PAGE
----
And a little more on Fasting Girls.
There is always more to say about Fasting Girls and other expressions of “spiritual athleticism.” (See my article on Fasting Girls ) I get a start on this subject in Part One of the video interview, but in Part Three, released today, I get to talk about it a little more. I also get to address what writers call ‘The Hero’s Journey’ a little bit (very little. I should post another blog on this…remind me.)
For a direct link to this video on my youtube page, click here.
I really like this opportunity to talk more about Fasting Girls because they are a whole kind of subset of what was known from earliest Christianity. From the earliest there was this idea of the ‘Spiritual Athlete,’ people who could defy the needs of their physical bodies in order to strengthen their ties to the divine. The idea was that the more you denied yourself—but were holy—the more the spirit would sustain you. People, then, how didn’t eat (or claimed not to), defied one of the most primary needs of human existence in order to reap the benefits of spiritual nourishment through physical deprivation.
This is extremely odd to us today! We live in an age of mind and science and technology and ‘concrete proofs.’ We scoff at deprivation and instead go to the mall and purchase items marked “you deserve it,” and “indulge yourself”! :-) Personally, I’m glad to live in a time when we recognize the value of taking care of ones self. But there is value in self-denial too, if we recognize the very real problems that come with self-indulgence and self-aggrandizement. In the early Christian period (well before Medieval bishops and archbishops adorned themselves in gold and jewels) it was believed that you could either invest in the physical world (of stuff and riches) or you could invest in the spiritual world (of divinity and eternity). These ‘spiritual athletes’ chose the spiritual world and turned their backs on the worldly realm.
So the earliest people who denied themselves food in order to be sustained by the spirit belonged to the deserts of the middle east and Egypt as well as the Greco-Roman world. But by 500 CE or so there was a monk by the name of St. Benedict. St. Benedict formed this groups of spiritual athletes into ‘houses.’ These ‘houses’ became monasteries or convents for monks and nuns. St. Benedict wasn’t the first or only one to do this. But he was perhaps the most successful and is best known today. He tried to ease the extremes of the movement, encouraging people to eat. Eat! And to worship God as a practice of the whole life, which included life here on earth.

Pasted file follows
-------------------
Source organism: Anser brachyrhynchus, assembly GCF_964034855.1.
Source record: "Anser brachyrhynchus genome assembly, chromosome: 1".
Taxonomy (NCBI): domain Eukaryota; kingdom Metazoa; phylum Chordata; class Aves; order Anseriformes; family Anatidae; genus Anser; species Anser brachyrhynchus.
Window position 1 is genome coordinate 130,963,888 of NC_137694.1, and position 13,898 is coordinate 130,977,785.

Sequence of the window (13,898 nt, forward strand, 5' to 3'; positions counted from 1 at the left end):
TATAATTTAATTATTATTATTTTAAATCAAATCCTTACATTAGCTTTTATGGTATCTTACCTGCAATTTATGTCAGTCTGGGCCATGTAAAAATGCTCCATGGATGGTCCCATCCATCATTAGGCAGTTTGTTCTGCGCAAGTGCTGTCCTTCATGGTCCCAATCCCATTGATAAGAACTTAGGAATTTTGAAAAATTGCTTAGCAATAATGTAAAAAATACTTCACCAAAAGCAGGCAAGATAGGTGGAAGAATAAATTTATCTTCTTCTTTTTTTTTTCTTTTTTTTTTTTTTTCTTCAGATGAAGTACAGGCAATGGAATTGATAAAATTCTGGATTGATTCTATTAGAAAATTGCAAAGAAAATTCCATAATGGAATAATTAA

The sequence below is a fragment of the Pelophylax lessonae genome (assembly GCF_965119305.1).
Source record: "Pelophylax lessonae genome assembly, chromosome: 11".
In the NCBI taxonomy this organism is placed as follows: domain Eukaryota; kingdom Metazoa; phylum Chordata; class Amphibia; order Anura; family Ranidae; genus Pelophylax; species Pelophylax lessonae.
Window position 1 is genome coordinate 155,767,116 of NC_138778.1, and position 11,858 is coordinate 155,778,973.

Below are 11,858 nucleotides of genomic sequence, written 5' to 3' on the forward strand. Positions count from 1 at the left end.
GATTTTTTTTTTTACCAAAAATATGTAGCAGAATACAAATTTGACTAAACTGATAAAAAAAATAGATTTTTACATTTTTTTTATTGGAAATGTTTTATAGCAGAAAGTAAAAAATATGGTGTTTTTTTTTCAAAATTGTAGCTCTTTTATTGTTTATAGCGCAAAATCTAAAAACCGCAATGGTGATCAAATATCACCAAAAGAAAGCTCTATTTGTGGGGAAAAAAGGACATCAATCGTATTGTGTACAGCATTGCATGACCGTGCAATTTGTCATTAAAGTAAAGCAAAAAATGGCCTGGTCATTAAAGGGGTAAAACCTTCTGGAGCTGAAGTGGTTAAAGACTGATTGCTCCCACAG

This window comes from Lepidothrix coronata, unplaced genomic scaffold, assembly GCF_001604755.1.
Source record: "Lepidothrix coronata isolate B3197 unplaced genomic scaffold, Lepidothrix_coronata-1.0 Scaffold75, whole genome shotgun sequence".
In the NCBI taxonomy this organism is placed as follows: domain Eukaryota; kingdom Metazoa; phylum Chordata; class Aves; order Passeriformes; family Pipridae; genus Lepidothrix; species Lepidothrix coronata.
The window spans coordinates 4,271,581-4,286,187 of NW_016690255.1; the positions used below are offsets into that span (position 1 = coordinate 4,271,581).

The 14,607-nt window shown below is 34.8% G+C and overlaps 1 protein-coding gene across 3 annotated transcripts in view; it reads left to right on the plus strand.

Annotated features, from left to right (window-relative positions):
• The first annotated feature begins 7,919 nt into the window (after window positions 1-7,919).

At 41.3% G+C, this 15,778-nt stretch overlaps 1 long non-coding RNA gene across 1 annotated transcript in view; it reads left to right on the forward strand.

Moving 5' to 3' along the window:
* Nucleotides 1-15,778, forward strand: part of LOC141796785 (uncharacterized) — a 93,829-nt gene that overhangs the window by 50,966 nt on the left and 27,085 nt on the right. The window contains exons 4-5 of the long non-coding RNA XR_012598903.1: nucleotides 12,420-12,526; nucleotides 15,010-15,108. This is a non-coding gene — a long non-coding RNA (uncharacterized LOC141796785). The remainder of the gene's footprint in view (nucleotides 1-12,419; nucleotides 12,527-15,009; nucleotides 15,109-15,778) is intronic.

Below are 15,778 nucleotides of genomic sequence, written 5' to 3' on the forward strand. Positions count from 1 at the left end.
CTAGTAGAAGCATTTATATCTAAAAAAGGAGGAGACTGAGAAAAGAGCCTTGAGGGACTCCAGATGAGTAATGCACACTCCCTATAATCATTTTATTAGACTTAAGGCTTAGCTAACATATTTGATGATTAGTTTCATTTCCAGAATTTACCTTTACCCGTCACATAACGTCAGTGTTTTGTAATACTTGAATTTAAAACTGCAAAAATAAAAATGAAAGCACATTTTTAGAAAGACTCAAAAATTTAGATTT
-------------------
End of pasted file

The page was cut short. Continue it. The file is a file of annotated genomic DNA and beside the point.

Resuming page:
Fasting Girls were another manifestation of this movement of ‘Spiritual Athletes’ but they come later in the Middle Ages. We see women who are caught up in the ecstasies of worship and spirit and who do things we could call miraculous in that it is hard of science to explain them. These were women who ate little or nothing and instead of being physically nourished by food to stay alive, they claimed it was spiritual nourishment from the divine that kept them living. The abilities of these women to stay alive and well (and even be fat) when they ate little was well documented and included some of the most well known and powerful (mostly female) saints of the later middle ages. At first, lack of food was just another sign of spiritual prowess and divine favor. But later it coalesced into a kind of particular ability, and it was then, about 1500s and 1600s that you started to see a particular kind of girl that would be known in Reformation pamphlets as Fasting Girls.